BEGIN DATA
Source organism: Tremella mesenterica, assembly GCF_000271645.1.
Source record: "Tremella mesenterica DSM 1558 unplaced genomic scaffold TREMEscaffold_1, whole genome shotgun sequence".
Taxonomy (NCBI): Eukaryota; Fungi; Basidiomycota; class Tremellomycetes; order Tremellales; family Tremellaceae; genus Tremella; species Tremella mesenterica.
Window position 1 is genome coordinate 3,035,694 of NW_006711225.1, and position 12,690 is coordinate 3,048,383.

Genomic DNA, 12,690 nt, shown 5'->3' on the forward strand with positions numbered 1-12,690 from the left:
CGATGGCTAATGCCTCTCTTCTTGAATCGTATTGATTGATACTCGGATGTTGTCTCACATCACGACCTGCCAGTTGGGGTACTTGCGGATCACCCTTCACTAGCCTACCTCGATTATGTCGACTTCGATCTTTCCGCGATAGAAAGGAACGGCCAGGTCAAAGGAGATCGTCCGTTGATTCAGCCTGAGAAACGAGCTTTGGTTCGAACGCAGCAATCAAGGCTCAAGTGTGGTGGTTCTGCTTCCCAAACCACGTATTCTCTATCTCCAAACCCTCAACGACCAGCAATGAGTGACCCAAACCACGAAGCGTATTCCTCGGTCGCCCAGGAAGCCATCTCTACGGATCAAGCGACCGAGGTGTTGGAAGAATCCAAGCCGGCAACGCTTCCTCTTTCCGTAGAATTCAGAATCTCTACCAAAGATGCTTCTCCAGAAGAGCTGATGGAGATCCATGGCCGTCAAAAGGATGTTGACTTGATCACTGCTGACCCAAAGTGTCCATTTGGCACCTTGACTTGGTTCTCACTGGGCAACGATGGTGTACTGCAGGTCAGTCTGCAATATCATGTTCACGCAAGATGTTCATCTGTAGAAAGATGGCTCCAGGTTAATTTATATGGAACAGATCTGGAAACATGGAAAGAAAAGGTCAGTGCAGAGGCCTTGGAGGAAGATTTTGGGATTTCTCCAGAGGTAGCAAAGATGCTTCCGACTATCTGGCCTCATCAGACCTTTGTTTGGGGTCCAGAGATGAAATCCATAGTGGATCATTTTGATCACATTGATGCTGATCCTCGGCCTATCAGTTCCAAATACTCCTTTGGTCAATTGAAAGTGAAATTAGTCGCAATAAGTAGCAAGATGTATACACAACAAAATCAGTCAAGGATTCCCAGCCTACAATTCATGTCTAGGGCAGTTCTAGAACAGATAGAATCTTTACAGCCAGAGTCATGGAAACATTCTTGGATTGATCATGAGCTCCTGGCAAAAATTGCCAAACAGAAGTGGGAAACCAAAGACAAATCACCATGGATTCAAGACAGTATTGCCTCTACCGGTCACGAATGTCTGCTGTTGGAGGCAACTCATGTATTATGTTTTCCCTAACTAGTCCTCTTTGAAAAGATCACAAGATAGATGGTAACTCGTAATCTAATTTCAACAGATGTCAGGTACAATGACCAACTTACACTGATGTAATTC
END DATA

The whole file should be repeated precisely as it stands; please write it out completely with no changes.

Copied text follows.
Source organism: Tremella mesenterica, assembly GCF_000271645.1.
Source record: "Tremella mesenterica DSM 1558 unplaced genomic scaffold TREMEscaffold_1, whole genome shotgun sequence".
Taxonomy (NCBI): Eukaryota; Fungi; Basidiomycota; class Tremellomycetes; order Tremellales; family Tremellaceae; genus Tremella; species Tremella mesenterica.
Window position 1 is genome coordinate 3,035,694 of NW_006711225.1, and position 12,690 is coordinate 3,048,383.

Genomic DNA, 12,690 nt, shown 5'->3' on the forward strand with positions numbered 1-12,690 from the left:
CGATGGCTAATGCCTCTCTTCTTGAATCGTATTGATTGATACTCGGATGTTGTCTCACATCACGACCTGCCAGTTGGGGTACTTGCGGATCACCCTTCACTAGCCTACCTCGATTATGTCGACTTCGATCTTTCCGCGATAGAAAGGAACGGCCAGGTCAAAGGAGATCGTCCGTTGATTCAGCCTGAGAAACGAGCTTTGGTTCGAACGCAGCAATCAAGGCTCAAGTGTGGTGGTTCTGCTTCCCAAACCACGTATTCTCTATCTCCAAACCCTCAACGACCAGCAATGAGTGACCCAAACCACGAAGCGTATTCCTCGGTCGCCCAGGAAGCCATCTCTACGGATCAAGCGACCGAGGTGTTGGAAGAATCCAAGCCGGCAACGCTTCCTCTTTCCGTAGAATTCAGAATCTCTACCAAAGATGCTTCTCCAGAAGAGCTGATGGAGATCCATGGCCGTCAAAAGGATGTTGACTTGATCACTGCTGACCCAAAGTGTCCATTTGGCACCTTGACTTGGTTCTCACTGGGCAACGATGGTGTACTGCAGGTCAGTCTGCAATATCATGTTCACGCAAGATGTTCATCTGTAGAAAGATGGCTCCAGGTTAATTTATATGGAACAGATCTGGAAACATGGAAAGAAAAGGTCAGTGCAGAGGCCTTGGAGGAAGATTTTGGGATTTCTCCAGAGGTAGCAAAGATGCTTCCGACTATCTGGCCTCATCAGACCTTTGTTTGGGGTCCAGAGATGAAATCCATAGTGGATCATTTTGATCACATTGATGCTGATCCTCGGCCTATCAGTTCCAAATACTCCTTTGGTCAATTGAAAGTGAAATTAGTCGCAATAAGTAGCAAGATGTATACACAACAAAATCAGTCAAGGATTCCCAGCCTACAATTCATGTCTAGGGCAGTTCTAGAACAGATAGAATCTTTACAGCCAGAGTCATGGAAACATTCTTGGATTGATCATGAGCTCCTGGCAAAAATTGCCAAACAGAAGTGGGAAACCAAAGACAAATCACCATGGATTCAAGACAGTATTGCCTCTACCGGTCACGAATGTCTGCTGTTGGAGGCAACTCATGTATTATGTTTTCCCTAACTAGTCCTCTTTGAAAAGATCACAAGATAGATGGTAACTCGTAATCTAATTTCAACAGATGTCAGGTACAATGACCAACTTACACTGATGTAATTC